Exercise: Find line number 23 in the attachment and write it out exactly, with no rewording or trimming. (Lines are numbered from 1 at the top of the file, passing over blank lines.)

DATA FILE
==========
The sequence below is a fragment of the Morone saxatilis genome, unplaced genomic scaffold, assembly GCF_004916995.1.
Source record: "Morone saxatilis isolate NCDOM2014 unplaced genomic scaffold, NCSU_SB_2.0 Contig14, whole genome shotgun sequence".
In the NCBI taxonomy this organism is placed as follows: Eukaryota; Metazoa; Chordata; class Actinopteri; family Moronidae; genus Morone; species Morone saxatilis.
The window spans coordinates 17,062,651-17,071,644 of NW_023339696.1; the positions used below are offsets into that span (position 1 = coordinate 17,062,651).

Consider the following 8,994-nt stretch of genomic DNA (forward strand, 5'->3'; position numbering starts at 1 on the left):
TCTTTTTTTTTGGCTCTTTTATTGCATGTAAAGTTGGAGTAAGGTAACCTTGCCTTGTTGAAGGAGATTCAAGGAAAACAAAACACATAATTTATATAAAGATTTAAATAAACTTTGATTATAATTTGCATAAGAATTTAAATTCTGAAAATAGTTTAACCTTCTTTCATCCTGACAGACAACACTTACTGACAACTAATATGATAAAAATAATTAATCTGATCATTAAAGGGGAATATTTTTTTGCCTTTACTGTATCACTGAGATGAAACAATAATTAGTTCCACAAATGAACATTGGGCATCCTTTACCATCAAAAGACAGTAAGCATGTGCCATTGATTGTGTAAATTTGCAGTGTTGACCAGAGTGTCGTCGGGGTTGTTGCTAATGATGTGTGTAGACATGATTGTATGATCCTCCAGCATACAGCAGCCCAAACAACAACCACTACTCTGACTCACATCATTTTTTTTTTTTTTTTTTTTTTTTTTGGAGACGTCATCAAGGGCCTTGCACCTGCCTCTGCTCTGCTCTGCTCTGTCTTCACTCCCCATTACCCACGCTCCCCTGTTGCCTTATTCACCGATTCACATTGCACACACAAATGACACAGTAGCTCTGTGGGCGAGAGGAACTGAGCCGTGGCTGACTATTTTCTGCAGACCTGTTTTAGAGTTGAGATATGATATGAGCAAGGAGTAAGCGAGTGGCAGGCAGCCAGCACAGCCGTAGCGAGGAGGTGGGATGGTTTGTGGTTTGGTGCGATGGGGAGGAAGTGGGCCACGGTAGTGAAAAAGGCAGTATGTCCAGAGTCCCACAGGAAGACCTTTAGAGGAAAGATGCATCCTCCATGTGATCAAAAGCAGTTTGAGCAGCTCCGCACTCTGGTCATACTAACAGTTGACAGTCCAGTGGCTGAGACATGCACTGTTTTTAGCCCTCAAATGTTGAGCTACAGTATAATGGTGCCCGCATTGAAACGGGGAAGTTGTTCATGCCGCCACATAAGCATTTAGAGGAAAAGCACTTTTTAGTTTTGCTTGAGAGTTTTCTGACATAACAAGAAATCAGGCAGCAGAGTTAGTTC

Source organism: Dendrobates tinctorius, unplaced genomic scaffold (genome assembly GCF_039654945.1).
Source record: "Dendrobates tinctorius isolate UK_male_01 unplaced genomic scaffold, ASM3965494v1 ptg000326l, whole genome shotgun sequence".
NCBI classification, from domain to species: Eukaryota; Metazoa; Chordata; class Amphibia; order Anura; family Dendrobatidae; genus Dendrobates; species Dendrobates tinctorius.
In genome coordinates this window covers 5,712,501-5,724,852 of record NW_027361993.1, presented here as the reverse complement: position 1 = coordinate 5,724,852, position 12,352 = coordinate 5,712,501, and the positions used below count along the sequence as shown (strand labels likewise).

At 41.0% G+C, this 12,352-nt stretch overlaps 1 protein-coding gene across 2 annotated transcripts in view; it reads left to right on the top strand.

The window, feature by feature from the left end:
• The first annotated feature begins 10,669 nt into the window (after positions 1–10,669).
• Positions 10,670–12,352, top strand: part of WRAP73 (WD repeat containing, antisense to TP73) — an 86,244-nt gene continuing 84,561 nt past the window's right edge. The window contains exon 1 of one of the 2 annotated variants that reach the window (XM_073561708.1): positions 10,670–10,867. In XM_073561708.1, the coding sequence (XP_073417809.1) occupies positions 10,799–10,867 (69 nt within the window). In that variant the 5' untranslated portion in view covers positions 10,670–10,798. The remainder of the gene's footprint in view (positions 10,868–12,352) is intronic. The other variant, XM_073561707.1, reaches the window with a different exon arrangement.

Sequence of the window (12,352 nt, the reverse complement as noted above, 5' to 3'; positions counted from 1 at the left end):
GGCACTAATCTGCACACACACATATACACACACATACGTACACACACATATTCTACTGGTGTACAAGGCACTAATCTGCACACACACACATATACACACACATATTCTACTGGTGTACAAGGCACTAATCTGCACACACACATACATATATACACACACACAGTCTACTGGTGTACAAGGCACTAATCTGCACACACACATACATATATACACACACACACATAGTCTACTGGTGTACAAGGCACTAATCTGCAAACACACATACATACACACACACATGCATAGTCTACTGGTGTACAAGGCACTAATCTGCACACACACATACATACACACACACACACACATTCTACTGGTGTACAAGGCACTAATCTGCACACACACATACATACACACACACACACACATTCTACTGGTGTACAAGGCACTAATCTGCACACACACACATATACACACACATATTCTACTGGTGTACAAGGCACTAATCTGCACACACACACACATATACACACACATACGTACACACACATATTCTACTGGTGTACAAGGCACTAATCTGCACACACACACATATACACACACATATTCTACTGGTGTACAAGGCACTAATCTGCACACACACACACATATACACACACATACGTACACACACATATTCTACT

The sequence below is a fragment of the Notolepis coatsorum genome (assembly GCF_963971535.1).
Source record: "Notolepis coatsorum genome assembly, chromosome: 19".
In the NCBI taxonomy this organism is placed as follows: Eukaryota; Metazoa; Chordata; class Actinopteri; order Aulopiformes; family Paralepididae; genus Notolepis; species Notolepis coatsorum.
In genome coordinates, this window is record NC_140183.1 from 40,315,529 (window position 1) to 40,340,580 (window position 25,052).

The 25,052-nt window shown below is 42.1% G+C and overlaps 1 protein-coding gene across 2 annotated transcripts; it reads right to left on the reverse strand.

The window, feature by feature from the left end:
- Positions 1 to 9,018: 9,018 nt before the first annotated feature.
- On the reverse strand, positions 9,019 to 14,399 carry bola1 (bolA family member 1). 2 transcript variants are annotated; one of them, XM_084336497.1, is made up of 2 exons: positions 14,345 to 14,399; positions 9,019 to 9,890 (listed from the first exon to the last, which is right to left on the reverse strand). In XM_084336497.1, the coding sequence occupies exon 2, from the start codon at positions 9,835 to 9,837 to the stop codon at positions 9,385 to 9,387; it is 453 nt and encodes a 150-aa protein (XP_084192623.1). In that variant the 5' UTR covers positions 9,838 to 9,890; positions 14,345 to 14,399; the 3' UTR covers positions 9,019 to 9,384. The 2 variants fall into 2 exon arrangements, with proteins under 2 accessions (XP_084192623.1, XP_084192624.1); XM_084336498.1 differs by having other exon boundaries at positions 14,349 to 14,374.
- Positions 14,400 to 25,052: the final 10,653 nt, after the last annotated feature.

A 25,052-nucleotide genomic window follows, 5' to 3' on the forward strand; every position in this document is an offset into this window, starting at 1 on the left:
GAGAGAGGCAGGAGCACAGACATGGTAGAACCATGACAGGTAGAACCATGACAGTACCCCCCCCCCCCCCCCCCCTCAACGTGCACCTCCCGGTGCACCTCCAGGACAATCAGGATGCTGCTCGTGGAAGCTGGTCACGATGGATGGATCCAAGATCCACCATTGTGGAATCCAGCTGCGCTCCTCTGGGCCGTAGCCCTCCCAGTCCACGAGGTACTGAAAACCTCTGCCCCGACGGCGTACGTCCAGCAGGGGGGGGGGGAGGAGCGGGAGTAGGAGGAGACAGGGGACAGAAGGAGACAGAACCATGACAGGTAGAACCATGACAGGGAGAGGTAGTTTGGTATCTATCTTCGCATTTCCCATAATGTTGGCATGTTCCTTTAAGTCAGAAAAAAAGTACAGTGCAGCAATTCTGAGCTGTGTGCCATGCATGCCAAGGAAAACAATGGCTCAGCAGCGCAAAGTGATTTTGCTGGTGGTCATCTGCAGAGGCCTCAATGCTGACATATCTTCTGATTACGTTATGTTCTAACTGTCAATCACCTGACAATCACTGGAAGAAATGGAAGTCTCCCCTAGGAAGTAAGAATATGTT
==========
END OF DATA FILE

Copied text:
- Positions 1 to 9,018: 9,018 nt before the first annotated feature.